Australian dairy farmers are showing their commitment to the welfare of their animals by staying up-to-date on recent changes to industry policy.
A stronger industry policy has been implemented by the Australian Dairy Industry Council on emergency euthanasia, under which dairy farmers must create provisions for on-farm euthanasia by using a licensed firearm or captive bolt device.
To comply with the new industry policy, farmers must not use euthanasia by blunt force trauma, except in emergency situations.
Dairy farmers are also actively encouraged to ensure they are able to perform euthanasia humanely and in line with best practice, and provide training for their staff.
The changes come after the Australian Dairy Industry Sustainability Framework was strengthened in 2018 by a fourth pillar striving for health, welfare and best care for all animals throughout their life.
Gippsland dairy farmer Sharon Mattern sees the changes as an opportunity to refresh her knowledge of best practice. "Nowadays, you have to keep up-to-date," Ms Mattern said. "Animal welfare is a big issue, as it should be you want to ensure that you are doing the right thing for your animals."
Ms Mattern has been farming alongside her husband since they were married and started a family in 1998, trading her laboratory role in product testing at Murray Goulburn for a job closer to home.
She milks 1100 cows through a 52-unit rotary, with a split-calving pattern.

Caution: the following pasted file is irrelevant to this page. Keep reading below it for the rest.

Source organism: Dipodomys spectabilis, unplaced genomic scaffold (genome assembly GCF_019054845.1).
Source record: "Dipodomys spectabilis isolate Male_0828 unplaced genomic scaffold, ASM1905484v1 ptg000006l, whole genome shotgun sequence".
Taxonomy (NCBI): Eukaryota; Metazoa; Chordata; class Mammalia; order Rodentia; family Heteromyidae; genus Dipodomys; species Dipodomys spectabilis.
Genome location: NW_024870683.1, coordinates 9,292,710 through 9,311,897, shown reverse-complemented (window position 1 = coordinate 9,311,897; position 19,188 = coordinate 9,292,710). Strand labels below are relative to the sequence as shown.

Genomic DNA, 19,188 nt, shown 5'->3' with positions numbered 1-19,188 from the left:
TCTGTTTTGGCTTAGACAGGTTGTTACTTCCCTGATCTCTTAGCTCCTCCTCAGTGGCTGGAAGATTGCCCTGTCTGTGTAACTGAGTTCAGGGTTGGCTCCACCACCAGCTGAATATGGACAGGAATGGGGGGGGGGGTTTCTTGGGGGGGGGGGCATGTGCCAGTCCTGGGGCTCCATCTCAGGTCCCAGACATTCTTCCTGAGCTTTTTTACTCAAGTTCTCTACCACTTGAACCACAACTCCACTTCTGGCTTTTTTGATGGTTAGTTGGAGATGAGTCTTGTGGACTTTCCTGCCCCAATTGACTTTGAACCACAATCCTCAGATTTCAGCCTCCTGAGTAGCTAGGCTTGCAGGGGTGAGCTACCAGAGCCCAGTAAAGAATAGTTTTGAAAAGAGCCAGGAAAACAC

To get across the latest animal welfare standards, Ms Mattern took advantage of Euthanase Livestock courses being offered regularly through her local Regional Development Program.
"Through the courses, I gained confidence that I was undertaking best practice procedures on-farm," she said.
"You hope that you don't have to use the knowledge often on your farm, but it's important for every farmer to have the ability to do what's best for their animals."
Ms Mattern manages the farm alongside a farm team of her husband, four full-time staff and three casual staff.
For Ms Mattern, a key priority is ensuring her staff understand best practice, so they handle animals humanely and in line with industry standards.
"I know that if my staff go to training, they are going to be taught up-to-date information by someone who has the time and experience to get the information across to them," Ms Mattern said.
"I can now have confidence that my staff are capable of making good decisions when it really counts."
Dairy farmers can access Euthanase Livestock courses by contacting their Regional Development Program.
Article courtesy of Dairy Australia
This story first appeared on Australian Dairyfarmer
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